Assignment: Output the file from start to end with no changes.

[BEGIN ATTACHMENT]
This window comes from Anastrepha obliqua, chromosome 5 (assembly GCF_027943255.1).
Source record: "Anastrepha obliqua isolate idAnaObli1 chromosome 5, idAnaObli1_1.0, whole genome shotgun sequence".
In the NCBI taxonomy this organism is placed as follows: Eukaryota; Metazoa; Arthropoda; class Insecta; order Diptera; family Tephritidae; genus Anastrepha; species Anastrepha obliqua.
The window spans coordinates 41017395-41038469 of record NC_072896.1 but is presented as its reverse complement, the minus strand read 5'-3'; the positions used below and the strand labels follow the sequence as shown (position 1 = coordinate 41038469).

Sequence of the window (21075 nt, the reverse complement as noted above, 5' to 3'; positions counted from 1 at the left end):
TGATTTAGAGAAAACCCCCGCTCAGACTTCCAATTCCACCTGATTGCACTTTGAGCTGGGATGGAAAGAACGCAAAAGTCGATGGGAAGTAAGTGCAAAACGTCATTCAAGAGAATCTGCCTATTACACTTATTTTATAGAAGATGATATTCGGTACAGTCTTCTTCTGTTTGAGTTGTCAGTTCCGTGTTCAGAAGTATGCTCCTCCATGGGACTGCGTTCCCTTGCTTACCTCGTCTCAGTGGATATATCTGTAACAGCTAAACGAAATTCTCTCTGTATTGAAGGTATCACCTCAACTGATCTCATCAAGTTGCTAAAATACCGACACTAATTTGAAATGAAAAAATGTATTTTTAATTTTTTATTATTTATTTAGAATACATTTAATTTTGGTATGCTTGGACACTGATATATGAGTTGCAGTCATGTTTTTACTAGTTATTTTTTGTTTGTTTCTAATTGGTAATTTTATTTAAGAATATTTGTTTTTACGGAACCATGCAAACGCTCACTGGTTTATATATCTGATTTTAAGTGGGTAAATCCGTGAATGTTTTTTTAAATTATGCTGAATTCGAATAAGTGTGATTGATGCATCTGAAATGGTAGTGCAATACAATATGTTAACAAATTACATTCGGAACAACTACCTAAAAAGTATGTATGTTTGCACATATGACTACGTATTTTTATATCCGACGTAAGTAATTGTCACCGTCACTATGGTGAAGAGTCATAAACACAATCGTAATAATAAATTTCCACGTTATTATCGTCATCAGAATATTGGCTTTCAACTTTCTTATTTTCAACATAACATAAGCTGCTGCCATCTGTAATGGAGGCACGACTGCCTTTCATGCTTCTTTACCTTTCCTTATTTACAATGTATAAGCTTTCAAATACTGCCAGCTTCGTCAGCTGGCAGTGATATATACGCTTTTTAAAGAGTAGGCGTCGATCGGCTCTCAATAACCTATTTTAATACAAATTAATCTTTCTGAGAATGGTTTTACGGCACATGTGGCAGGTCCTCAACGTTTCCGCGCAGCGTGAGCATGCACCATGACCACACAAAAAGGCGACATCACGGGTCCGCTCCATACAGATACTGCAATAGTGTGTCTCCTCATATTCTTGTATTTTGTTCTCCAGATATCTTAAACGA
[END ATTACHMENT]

This window comes from Anastrepha obliqua, chromosome 5 (assembly GCF_027943255.1).
Source record: "Anastrepha obliqua isolate idAnaObli1 chromosome 5, idAnaObli1_1.0, whole genome shotgun sequence".
In the NCBI taxonomy this organism is placed as follows: Eukaryota; Metazoa; Arthropoda; class Insecta; order Diptera; family Tephritidae; genus Anastrepha; species Anastrepha obliqua.
The window spans coordinates 41017395-41038469 of record NC_072896.1 but is presented as its reverse complement, the minus strand read 5'-3'; the positions used below and the strand labels follow the sequence as shown (position 1 = coordinate 41038469).

Sequence of the window (21075 nt, the reverse complement as noted above, 5' to 3'; positions counted from 1 at the left end):
TGATTTAGAGAAAACCCCCGCTCAGACTTCCAATTCCACCTGATTGCACTTTGAGCTGGGATGGAAAGAACGCAAAAGTCGATGGGAAGTAAGTGCAAAACGTCATTCAAGAGAATCTGCCTATTACACTTATTTTATAGAAGATGATATTCGGTACAGTCTTCTTCTGTTTGAGTTGTCAGTTCCGTGTTCAGAAGTATGCTCCTCCATGGGACTGCGTTCCCTTGCTTACCTCGTCTCAGTGGATATATCTGTAACAGCTAAACGAAATTCTCTCTGTATTGAAGGTATCACCTCAACTGATCTCATCAAGTTGCTAAAATACCGACACTAATTTGAAATGAAAAAATGTATTTTTAATTTTTTATTATTTATTTAGAATACATTTAATTTTGGTATGCTTGGACACTGATATATGAGTTGCAGTCATGTTTTTACTAGTTATTTTTTGTTTGTTTCTAATTGGTAATTTTATTTAAGAATATTTGTTTTTACGGAACCATGCAAACGCTCACTGGTTTATATATCTGATTTTAAGTGGGTAAATCCGTGAATGTTTTTTTAAATTATGCTGAATTCGAATAAGTGTGATTGATGCATCTGAAATGGTAGTGCAATACAATATGTTAACAAATTACATTCGGAACAACTACCTAAAAAGTATGTATGTTTGCACATATGACTACGTATTTTTATATCCGACGTAAGTAATTGTCACCGTCACTATGGTGAAGAGTCATAAACACAATCGTAATAATAAATTTCCACGTTATTATCGTCATCAGAATATTGGCTTTCAACTTTCTTATTTTCAACATAACATAAGCTGCTGCCATCTGTAATGGAGGCACGACTGCCTTTCATGCTTCTTTACCTTTCCTTATTTACAATGTATAAGCTTTCAAATACTGCCAGCTTCGTCAGCTGGCAGTGATATATACGCTTTTTAAAGAGTAGGCGTCGATCGGCTCTCAATAACCTATTTTAATACAAATTAATCTTTCTGAGAATGGTTTTACGGCACATGTGGCAGGTCCTCAACGTTTCCGCGCAGCGTGAGCATGCACCATGACCACACAAAAAGGCGACATCACGGGTCCGCTCCATACAGATACTGCAATAGTGTGTCTCCTCATATTCTTGTATTTTGTTCTCCAGATATCTTAAACGA